Dan Kemp, Morningstar Investment Management's global investment chief, warns investors not to panic at the prospect of soaring inflation, slowing growth, and the conflict in Ukraine.
Kemp says delivering inflation-plus returns in the current environment can seem daunting because CIOs have to deliver higher nominal returns.
As he sees it, the investment chief's main task is to accept that markets are not predictable or deterministic and look for a range of possible outcomes.
"One of the great temptations is to see the thread of history as continuing into the future," he argues.
"That leads us to attach ourselves to a particular narrative. Whether it is an inflation narrative, a Ukraine narrative, or a Covid narrative, it is critical to understand that circumstances can change rapidly.
" Even though we have high inflation now, that can quickly change," he says, pushing the line that a portfolio should not be anchored to a particular view of the future.
Kemp notes that end-investors are quick to move their money to more conservative options when trouble hits the markets.
"They're are terrible timers of the market and give up significant returns that could have been additive to their goals" As the saying goes it is time in the markets not timing the markets that generates the best results."
"It is for this reason, we adopt a granular, fundamental, and valuation-driven approach to investing, acknowledging that expensive markets can provide opportunities and cheap markets may be a source of threats. In every situation, the right approach is to view the future probabilistically and think long term."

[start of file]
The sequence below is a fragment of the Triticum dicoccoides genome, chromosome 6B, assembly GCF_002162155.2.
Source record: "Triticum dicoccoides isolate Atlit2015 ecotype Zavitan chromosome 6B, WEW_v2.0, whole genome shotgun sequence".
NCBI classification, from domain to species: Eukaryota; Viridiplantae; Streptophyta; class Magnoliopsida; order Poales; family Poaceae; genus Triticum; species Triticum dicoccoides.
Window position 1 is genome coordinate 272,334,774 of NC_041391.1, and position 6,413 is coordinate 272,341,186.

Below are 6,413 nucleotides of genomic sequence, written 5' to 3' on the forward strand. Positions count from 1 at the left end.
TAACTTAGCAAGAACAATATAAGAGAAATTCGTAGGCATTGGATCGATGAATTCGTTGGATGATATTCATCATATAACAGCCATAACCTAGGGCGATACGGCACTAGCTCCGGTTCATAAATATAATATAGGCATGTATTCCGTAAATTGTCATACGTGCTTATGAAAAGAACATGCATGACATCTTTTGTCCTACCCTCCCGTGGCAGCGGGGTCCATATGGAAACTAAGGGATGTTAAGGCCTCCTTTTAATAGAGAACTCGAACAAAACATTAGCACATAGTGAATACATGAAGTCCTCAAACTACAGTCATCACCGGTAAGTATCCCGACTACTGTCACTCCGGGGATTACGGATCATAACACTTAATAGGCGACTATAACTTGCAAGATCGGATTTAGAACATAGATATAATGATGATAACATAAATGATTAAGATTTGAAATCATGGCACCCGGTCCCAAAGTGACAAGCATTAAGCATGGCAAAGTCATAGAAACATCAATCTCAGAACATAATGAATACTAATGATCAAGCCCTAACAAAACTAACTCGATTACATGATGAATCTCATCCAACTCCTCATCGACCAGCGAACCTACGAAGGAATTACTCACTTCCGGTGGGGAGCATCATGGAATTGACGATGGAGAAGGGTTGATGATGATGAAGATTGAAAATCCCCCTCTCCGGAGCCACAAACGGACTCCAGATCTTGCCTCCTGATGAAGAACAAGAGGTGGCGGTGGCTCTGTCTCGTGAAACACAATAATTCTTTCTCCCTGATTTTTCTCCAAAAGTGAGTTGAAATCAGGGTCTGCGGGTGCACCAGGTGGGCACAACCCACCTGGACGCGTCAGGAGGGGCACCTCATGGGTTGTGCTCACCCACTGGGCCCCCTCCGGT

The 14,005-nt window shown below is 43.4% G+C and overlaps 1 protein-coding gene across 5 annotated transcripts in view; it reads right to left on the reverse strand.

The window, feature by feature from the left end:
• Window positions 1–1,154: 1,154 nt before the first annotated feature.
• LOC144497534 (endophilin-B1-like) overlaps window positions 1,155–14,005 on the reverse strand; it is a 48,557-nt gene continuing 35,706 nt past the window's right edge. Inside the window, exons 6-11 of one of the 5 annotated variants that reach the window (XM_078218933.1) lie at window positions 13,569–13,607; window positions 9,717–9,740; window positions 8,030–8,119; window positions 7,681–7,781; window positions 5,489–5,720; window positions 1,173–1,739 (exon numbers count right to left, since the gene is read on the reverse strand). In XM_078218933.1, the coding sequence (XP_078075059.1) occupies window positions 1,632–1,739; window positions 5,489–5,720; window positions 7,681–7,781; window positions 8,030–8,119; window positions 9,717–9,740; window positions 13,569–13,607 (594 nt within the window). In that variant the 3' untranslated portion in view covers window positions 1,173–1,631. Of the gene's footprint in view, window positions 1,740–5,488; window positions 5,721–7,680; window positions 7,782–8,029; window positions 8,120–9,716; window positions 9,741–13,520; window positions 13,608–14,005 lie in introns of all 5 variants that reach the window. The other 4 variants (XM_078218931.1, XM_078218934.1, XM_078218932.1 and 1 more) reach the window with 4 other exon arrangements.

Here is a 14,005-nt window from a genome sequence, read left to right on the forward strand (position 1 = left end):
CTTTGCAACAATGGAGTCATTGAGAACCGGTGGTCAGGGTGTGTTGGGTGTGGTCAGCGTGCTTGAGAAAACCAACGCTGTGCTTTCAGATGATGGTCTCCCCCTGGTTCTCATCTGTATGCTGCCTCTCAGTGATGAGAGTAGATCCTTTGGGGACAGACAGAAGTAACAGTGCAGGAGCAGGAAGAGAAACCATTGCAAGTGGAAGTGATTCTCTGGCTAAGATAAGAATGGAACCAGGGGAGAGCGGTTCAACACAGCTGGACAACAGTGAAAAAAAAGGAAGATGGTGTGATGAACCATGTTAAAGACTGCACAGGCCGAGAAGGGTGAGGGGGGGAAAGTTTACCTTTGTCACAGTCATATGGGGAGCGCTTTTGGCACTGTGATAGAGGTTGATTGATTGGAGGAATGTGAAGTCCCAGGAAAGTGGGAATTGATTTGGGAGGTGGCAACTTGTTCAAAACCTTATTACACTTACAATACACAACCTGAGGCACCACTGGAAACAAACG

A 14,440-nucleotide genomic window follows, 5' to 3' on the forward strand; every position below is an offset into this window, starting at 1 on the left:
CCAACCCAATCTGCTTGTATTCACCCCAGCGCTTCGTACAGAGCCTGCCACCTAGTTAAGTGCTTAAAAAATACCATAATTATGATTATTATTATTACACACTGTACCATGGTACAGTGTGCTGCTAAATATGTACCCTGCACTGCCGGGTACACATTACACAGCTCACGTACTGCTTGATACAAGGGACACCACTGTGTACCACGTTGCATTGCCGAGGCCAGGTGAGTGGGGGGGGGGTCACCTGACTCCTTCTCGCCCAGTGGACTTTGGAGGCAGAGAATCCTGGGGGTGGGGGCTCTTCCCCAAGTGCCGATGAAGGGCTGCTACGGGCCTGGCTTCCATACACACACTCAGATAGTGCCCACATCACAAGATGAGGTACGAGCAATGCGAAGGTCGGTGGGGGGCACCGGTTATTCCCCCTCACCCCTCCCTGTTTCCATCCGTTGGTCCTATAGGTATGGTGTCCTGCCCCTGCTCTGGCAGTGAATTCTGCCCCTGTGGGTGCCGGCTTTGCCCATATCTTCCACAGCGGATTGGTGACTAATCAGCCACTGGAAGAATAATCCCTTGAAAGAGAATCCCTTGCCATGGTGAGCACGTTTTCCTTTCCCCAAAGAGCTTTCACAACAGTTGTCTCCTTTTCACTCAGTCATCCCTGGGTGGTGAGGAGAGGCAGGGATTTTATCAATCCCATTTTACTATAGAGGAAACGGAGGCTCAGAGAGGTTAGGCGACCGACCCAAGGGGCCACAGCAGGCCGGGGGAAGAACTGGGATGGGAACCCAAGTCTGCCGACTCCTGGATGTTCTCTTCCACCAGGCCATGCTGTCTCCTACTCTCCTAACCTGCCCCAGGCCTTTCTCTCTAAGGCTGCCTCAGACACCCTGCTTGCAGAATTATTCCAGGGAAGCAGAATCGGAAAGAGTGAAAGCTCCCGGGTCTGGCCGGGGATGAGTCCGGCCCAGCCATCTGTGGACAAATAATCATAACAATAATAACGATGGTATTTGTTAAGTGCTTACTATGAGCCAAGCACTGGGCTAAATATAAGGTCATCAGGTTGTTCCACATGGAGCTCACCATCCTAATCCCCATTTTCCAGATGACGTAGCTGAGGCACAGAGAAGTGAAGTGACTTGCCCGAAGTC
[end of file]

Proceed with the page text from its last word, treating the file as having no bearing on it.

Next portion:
The CIO of the $265 billion asset manager continues to see opportunities in parts of global equity markets despite watching stocks suffer their worst one-day drop since 2020 when the pandemic hit.
New Morningstar research reveals that, on average, equities deliver positive real returns in all inflationary environments.
"While the nominal return target is higher, the real return target might be similar, so the challenge might be less extreme than it appears," he says, noting that investors haven't seen an inflationary environment for many years.
Farewell star managers
Kemp says the CIO role is evolving quickly and profoundly - and not just because of rate hikes and slowdown fears. It's to do with how investment heads approach the biggest challenge facing the investment industry - attracting, retaining, and developing talent in the face of a persistent skills gap.
Further, candidates are increasingly seeking out investment firms that offer professional development pathways.
It used to be that asset managers were ready to pull out their checkbooks to sign star managers and build a franchise around that manager and grow assets that way.
"We've moved on from the star manager culture as people have understood that even great investors can go through periods of underperformance," he says, adding that the rise of passive investing also weakened investor appetite for a star manager.